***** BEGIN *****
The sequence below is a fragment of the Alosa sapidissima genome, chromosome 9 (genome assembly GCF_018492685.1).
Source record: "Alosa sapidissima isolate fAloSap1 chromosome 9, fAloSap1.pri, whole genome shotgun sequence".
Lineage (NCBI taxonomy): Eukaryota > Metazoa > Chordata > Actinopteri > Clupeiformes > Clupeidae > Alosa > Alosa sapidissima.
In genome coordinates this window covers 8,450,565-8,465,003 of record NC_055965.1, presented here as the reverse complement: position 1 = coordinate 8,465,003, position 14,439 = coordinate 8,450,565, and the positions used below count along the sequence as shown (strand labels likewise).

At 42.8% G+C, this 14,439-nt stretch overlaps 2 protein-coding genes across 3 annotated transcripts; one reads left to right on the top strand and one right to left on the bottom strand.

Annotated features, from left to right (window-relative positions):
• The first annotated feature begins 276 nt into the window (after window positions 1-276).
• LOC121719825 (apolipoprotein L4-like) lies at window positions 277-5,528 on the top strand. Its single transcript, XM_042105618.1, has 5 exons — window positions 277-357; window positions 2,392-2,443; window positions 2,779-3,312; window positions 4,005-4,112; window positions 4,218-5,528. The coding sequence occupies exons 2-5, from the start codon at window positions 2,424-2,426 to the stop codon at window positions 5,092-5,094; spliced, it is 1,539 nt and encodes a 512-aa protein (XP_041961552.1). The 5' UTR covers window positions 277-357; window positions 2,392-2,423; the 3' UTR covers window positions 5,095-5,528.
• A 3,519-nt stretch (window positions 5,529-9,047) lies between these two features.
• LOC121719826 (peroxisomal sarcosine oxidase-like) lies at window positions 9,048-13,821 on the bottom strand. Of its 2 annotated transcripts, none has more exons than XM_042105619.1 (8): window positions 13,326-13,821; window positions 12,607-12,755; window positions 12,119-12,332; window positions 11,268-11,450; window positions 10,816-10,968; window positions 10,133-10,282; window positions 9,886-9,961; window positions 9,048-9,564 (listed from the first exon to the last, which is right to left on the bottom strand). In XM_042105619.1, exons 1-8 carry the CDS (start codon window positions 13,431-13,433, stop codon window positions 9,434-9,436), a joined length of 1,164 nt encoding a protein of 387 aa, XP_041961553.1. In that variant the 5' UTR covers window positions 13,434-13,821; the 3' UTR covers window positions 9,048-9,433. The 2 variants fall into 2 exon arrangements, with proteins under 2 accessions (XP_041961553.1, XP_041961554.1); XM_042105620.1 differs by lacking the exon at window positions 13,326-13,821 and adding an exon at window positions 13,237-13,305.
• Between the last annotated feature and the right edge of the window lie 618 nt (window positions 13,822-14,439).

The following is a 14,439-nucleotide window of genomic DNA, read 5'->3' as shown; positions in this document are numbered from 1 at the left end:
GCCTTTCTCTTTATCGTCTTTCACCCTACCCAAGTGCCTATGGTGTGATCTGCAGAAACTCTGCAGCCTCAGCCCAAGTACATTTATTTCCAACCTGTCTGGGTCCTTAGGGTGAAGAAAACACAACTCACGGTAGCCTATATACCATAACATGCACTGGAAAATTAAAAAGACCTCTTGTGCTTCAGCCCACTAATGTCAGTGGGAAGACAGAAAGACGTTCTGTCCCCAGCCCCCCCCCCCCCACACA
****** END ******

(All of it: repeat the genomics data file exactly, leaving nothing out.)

The sequence below is a fragment of the Alosa sapidissima genome, chromosome 9 (genome assembly GCF_018492685.1).
Source record: "Alosa sapidissima isolate fAloSap1 chromosome 9, fAloSap1.pri, whole genome shotgun sequence".
Lineage (NCBI taxonomy): Eukaryota > Metazoa > Chordata > Actinopteri > Clupeiformes > Clupeidae > Alosa > Alosa sapidissima.
In genome coordinates this window covers 8,450,565-8,465,003 of record NC_055965.1, presented here as the reverse complement: position 1 = coordinate 8,465,003, position 14,439 = coordinate 8,450,565, and the positions used below count along the sequence as shown (strand labels likewise).

At 42.8% G+C, this 14,439-nt stretch overlaps 2 protein-coding genes across 3 annotated transcripts; one reads left to right on the top strand and one right to left on the bottom strand.

Annotated features, from left to right (window-relative positions):
• The first annotated feature begins 276 nt into the window (after window positions 1-276).
• LOC121719825 (apolipoprotein L4-like) lies at window positions 277-5,528 on the top strand. Its single transcript, XM_042105618.1, has 5 exons — window positions 277-357; window positions 2,392-2,443; window positions 2,779-3,312; window positions 4,005-4,112; window positions 4,218-5,528. The coding sequence occupies exons 2-5, from the start codon at window positions 2,424-2,426 to the stop codon at window positions 5,092-5,094; spliced, it is 1,539 nt and encodes a 512-aa protein (XP_041961552.1). The 5' UTR covers window positions 277-357; window positions 2,392-2,423; the 3' UTR covers window positions 5,095-5,528.
• A 3,519-nt stretch (window positions 5,529-9,047) lies between these two features.
• LOC121719826 (peroxisomal sarcosine oxidase-like) lies at window positions 9,048-13,821 on the bottom strand. Of its 2 annotated transcripts, none has more exons than XM_042105619.1 (8): window positions 13,326-13,821; window positions 12,607-12,755; window positions 12,119-12,332; window positions 11,268-11,450; window positions 10,816-10,968; window positions 10,133-10,282; window positions 9,886-9,961; window positions 9,048-9,564 (listed from the first exon to the last, which is right to left on the bottom strand). In XM_042105619.1, exons 1-8 carry the CDS (start codon window positions 13,431-13,433, stop codon window positions 9,434-9,436), a joined length of 1,164 nt encoding a protein of 387 aa, XP_041961553.1. In that variant the 5' UTR covers window positions 13,434-13,821; the 3' UTR covers window positions 9,048-9,433. The 2 variants fall into 2 exon arrangements, with proteins under 2 accessions (XP_041961553.1, XP_041961554.1); XM_042105620.1 differs by lacking the exon at window positions 13,326-13,821 and adding an exon at window positions 13,237-13,305.
• Between the last annotated feature and the right edge of the window lie 618 nt (window positions 13,822-14,439).

The following is a 14,439-nucleotide window of genomic DNA, read 5'->3' as shown; positions in this document are numbered from 1 at the left end:
GCCTTTCTCTTTATCGTCTTTCACCCTACCCAAGTGCCTATGGTGTGATCTGCAGAAACTCTGCAGCCTCAGCCCAAGTACATTTATTTCCAACCTGTCTGGGTCCTTAGGGTGAAGAAAACACAACTCACGGTAGCCTATATACCATAACATGCACTGGAAAATTAAAAAGACCTCTTGTGCTTCAGCCCACTAATGTCAGTGGGAAGACAGAAAGACGTTCTGTCCCCAGCCCCCCCCCCCCCACACA